Health campaigners say "toxic" air quality in the UK is a national emergency and the Government must impose stricter limits on fine particles in the air (PM2.5), which come mainly from the burning of oil, gas and diesel.
The calls have been heightened after a coroner, while ruling that air pollution was a cause of the death of a nine-year-old girl in London, said there was "no safe level" of PM2.5, adding WHO guidelines should be seen "as minimum requirements".
Latest figures from the Department for Environment Food and Rural Affairs show the average concentration of PM2.5 pollution particles in Sheffield was 9.3 micrograms per cubic metre in 2019 – below the UK limit of 25, but close to the WHO guideline limit of 10.
Green party councillor for City ward Douglas Johnson said: “Air pollution is a huge health issue as we know that about 500 people in Sheffield face early deaths every year because of it.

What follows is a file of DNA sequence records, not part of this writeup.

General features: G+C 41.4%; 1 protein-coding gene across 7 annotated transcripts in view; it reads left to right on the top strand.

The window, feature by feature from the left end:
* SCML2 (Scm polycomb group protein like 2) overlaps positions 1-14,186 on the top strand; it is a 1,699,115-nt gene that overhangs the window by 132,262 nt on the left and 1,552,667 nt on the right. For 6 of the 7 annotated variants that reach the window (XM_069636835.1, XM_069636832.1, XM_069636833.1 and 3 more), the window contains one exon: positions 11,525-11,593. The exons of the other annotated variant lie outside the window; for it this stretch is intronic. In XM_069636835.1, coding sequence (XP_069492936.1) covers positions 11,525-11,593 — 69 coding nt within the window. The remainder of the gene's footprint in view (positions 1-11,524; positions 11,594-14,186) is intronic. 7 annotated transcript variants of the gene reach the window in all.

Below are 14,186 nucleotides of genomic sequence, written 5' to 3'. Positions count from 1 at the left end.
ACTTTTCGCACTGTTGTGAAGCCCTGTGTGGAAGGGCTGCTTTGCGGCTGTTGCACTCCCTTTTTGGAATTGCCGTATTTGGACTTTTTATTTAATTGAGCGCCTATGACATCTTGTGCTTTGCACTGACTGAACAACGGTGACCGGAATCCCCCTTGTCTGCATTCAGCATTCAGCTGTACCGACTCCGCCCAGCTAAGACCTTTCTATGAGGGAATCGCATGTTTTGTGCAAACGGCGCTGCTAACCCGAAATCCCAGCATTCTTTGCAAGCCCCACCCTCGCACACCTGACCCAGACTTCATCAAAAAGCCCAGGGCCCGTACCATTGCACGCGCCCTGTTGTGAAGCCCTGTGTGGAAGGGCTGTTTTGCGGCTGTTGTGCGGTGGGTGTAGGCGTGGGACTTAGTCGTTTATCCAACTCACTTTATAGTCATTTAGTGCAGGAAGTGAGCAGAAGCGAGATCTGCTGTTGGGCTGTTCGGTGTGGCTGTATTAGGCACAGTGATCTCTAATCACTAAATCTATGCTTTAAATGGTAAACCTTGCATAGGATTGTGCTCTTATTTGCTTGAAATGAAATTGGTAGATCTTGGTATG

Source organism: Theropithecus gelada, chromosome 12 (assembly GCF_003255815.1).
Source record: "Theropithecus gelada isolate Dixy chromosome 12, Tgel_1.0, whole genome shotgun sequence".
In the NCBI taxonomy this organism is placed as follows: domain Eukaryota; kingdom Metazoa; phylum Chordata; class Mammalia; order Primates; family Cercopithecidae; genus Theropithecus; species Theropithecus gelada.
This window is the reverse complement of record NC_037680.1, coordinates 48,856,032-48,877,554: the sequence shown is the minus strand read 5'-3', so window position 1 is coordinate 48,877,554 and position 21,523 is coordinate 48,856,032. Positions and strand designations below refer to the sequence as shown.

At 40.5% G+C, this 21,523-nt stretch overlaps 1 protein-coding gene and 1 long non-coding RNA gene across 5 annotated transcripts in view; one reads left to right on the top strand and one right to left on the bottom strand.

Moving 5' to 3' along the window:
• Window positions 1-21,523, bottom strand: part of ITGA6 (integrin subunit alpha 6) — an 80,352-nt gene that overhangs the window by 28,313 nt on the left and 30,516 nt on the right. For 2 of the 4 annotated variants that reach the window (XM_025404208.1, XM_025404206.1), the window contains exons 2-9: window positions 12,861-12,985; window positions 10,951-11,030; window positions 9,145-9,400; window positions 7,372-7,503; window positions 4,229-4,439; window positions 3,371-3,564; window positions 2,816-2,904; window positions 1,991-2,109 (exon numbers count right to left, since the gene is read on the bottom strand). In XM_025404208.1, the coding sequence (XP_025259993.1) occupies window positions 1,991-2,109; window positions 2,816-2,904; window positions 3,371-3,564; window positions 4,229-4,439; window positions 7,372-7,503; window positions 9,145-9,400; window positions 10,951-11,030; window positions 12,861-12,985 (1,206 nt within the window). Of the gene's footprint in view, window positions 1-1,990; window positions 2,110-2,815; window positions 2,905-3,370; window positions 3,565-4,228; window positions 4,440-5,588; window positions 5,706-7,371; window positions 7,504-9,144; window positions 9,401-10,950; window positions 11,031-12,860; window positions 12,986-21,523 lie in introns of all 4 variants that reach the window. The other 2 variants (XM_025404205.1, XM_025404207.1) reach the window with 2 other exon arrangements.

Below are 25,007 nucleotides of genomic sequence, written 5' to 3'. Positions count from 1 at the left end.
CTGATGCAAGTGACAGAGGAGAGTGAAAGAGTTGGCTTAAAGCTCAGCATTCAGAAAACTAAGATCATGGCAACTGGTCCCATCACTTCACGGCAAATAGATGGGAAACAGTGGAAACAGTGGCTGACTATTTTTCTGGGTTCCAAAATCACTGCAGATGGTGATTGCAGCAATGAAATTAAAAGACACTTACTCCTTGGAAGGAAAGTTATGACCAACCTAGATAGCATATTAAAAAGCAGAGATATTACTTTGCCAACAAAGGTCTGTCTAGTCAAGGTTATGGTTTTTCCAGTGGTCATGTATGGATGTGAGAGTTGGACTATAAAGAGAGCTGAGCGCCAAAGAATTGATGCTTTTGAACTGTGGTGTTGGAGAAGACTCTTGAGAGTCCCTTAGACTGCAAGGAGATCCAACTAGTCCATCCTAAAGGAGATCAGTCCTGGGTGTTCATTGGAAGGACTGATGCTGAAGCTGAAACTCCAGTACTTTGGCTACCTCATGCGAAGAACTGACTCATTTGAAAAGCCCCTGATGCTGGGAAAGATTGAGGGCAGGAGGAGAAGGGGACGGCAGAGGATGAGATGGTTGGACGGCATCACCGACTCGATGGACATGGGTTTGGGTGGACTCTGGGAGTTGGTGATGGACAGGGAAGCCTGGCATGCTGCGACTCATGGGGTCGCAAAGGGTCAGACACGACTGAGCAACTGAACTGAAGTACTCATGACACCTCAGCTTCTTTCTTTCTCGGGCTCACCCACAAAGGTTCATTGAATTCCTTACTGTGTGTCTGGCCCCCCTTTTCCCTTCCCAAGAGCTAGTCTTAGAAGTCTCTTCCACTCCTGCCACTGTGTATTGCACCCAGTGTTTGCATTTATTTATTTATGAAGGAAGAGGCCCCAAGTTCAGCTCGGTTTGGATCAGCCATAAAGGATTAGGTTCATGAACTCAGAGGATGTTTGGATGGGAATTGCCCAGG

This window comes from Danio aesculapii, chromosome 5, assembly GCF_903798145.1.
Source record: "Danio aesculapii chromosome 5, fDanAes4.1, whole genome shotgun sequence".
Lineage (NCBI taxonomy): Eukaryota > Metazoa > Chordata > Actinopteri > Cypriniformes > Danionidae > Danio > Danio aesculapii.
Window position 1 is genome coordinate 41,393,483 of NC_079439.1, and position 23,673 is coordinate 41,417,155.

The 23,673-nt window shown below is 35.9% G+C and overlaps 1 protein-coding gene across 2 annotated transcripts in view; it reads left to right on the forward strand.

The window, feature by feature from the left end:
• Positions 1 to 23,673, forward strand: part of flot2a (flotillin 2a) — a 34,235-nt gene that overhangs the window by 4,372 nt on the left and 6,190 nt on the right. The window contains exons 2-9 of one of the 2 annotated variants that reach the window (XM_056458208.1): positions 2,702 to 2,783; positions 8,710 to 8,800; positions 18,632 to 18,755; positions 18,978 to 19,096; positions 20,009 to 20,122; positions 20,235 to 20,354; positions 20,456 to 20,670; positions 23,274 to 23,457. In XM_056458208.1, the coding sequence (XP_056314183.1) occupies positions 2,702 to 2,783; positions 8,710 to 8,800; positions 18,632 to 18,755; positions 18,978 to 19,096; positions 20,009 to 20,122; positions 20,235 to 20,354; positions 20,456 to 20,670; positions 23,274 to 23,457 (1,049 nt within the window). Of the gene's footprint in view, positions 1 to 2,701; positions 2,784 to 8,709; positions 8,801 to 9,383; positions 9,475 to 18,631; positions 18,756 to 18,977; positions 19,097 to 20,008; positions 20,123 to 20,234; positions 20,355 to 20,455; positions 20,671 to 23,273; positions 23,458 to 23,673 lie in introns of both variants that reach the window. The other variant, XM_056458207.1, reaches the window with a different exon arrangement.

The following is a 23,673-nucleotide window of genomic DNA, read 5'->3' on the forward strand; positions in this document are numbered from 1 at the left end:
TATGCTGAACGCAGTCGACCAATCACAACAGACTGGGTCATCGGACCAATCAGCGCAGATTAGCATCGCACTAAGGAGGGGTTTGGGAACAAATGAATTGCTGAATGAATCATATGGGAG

"That is clearly something that should be addressed. There is no safe limit for air pollution but there are legal limits, which are often breached in Sheffield.
“Most air pollution comes from burning things. So making air quality better also helps to reduce carbon emissions, which is a critical action to address the climate crisis.
“There are many ways to make the air cleaner. People need better choices for public transport, walking and cycling so they can choose to leave the cars at home.
"Far more use of solar power will mean less need to burn gas, wood or even coal in our homes. And we need more education and enforcement on bonfires across the city. Together these will all help us towards healthier and more comfortable lives.”
Separate figures published by the NHS show an estimated 5 per cent of deaths among people aged 30 and over in Sheffield were associated with long-term exposure to PM2.5, up from 4 per cent the year before.